Thanks to Phil in the comments section for pointing out a potential solution to this. Check out his comment for a link to an instructional video.
When to simul-climb
Pushing grades/rationalizing the system on harder terrain
The Choss Boys have simul-climbed routes very close to their on-sight limit, climbing beyond what many climbers may believe is safe simul-climbing terrain. We believe there is an irrational level of fear and caution associated with simul-climbing among many climbers. Consider these risky practices associated with multi-pitch climbing:
If you find yourself routinely making epic run-outs on 5.9 pitches to save time, wouldn't it make more sense to be simul-climbing with progress-capture devices, spacing your pro at more reasonable intervals?
Moving continuously on climbs minimizes time on the rock, which gets you to the top quicker, and keeps everyone warm. All of a sudden, you're not descending in the dark - many accidents happen on the descent. If you find yourself routinely cheating death on sketchy descents in the dark, it might make sense to consider the benefits of simul-climbing, and get back to town for a beer instead.
Moving quickly through varying terrain
You may not be heading off to free climb El Cap in a day, but keep this example in mind as you begin challenging longer climbs. Is your limit 5.10? No reason you can't be simul-climbing three or four pitches of 5.7 in a row. Even simul-climbing for three pitches out of ten might save you an hour, which could be the difference between descending before or after dark.
Inevitably, you will run into other parties moving much slower on the route because they are pitching it out. In these cases, the best advice we can offer is to be respectful, and try to catch them when the second has just reached a belay. Your leader can then throw a device on a free place at the belay and climb past while the other party does their routine change-over of gear. Hopefully, by the time your party passes, they are only held up for a short time.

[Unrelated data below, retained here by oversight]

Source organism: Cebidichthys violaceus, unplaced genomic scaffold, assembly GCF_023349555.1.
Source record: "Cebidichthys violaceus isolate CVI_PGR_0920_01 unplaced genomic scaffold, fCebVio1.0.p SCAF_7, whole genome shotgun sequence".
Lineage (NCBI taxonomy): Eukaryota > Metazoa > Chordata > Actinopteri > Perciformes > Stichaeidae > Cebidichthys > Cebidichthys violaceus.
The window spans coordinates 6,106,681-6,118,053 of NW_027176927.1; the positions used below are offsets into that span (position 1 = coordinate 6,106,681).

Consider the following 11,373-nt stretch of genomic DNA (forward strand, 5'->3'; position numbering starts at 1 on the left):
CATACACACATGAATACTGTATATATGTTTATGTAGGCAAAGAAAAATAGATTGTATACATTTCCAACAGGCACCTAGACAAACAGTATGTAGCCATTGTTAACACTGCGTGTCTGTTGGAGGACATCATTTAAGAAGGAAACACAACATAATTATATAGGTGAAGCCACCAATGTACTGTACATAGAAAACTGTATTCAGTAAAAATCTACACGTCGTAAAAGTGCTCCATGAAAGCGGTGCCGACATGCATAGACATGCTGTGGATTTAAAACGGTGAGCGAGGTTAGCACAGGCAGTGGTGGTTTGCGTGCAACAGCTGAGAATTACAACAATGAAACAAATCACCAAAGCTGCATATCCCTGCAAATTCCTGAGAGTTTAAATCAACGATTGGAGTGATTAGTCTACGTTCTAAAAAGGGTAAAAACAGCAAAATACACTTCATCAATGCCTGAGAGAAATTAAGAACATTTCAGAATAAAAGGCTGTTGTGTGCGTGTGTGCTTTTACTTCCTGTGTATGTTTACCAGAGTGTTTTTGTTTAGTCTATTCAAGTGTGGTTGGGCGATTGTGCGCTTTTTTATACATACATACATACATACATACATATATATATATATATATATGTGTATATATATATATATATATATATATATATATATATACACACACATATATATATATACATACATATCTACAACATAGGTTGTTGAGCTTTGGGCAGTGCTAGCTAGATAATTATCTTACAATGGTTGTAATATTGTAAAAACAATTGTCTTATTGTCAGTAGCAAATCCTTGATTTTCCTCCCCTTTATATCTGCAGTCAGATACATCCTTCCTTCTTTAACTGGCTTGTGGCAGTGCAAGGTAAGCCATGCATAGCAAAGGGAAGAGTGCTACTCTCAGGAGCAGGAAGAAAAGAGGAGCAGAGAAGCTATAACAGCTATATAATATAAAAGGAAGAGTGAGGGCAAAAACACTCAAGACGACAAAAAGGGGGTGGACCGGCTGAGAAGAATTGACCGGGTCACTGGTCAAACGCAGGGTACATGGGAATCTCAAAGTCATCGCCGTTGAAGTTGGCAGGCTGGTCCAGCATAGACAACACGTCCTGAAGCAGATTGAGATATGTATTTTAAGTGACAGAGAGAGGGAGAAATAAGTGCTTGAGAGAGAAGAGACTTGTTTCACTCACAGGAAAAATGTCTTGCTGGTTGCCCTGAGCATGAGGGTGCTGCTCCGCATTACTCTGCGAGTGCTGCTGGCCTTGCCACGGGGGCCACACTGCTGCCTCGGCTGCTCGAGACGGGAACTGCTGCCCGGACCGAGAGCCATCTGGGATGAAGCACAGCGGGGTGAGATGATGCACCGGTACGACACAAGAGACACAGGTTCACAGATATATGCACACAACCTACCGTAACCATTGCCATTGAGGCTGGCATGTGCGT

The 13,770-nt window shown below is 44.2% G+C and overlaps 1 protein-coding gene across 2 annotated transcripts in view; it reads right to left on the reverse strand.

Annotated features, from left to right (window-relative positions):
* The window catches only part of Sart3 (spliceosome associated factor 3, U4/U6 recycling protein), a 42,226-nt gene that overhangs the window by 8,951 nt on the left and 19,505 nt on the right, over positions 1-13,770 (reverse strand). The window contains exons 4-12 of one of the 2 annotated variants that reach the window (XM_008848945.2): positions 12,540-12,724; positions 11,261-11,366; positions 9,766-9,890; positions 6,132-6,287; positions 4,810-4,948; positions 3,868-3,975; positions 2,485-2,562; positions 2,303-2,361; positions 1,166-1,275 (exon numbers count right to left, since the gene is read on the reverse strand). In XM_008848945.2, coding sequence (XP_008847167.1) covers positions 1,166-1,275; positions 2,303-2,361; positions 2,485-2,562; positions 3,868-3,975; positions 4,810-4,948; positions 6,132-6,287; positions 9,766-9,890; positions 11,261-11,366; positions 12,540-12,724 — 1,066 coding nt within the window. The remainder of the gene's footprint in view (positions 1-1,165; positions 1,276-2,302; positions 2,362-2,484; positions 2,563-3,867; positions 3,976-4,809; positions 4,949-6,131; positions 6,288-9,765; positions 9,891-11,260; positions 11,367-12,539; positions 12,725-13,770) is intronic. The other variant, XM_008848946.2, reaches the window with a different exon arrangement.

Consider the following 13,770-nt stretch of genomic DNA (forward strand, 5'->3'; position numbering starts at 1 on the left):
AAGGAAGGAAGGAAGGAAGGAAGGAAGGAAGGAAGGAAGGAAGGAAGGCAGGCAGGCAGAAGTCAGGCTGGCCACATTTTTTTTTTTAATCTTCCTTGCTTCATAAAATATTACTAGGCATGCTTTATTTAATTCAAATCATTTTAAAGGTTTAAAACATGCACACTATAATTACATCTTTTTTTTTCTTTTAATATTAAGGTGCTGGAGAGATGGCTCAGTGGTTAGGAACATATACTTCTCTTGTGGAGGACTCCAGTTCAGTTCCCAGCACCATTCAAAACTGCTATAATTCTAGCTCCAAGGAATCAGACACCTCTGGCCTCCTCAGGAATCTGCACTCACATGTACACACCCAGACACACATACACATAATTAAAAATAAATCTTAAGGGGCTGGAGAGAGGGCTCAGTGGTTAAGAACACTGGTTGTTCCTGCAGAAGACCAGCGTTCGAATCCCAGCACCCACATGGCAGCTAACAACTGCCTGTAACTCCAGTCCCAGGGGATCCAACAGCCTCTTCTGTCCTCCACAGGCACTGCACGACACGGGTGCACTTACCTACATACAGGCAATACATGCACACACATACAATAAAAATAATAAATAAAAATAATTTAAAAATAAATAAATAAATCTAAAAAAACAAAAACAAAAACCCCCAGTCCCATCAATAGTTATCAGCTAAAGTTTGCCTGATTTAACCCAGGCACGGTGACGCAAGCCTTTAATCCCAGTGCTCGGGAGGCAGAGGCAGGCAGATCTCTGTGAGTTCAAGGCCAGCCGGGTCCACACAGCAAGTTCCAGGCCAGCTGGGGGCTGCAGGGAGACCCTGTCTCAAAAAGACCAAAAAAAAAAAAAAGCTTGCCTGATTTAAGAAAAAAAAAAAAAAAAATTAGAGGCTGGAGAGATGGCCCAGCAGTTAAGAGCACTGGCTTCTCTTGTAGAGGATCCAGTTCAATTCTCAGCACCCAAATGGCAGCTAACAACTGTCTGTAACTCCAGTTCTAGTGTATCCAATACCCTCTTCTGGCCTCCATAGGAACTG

You've got the knowledge you need to start climbing faster, and more efficiently. The system is really quite simple. Three Kong Ducks will cost you $200, and they have the potential to completely transform the way you approach multi-pitch climbing. If you read this article carefully, and take the time to fully understand the associated risks and benefits, simul-climbing might be the next step in your climbing evolution.
What's next? Get out there and practice! Just be sure to start with climbs that are well within your limit, and are on good rock. We hope you have found this article helpful.
Did this article help you improve your climbing efficiency? Let us know! Leave us a comment below, or get in touch through email.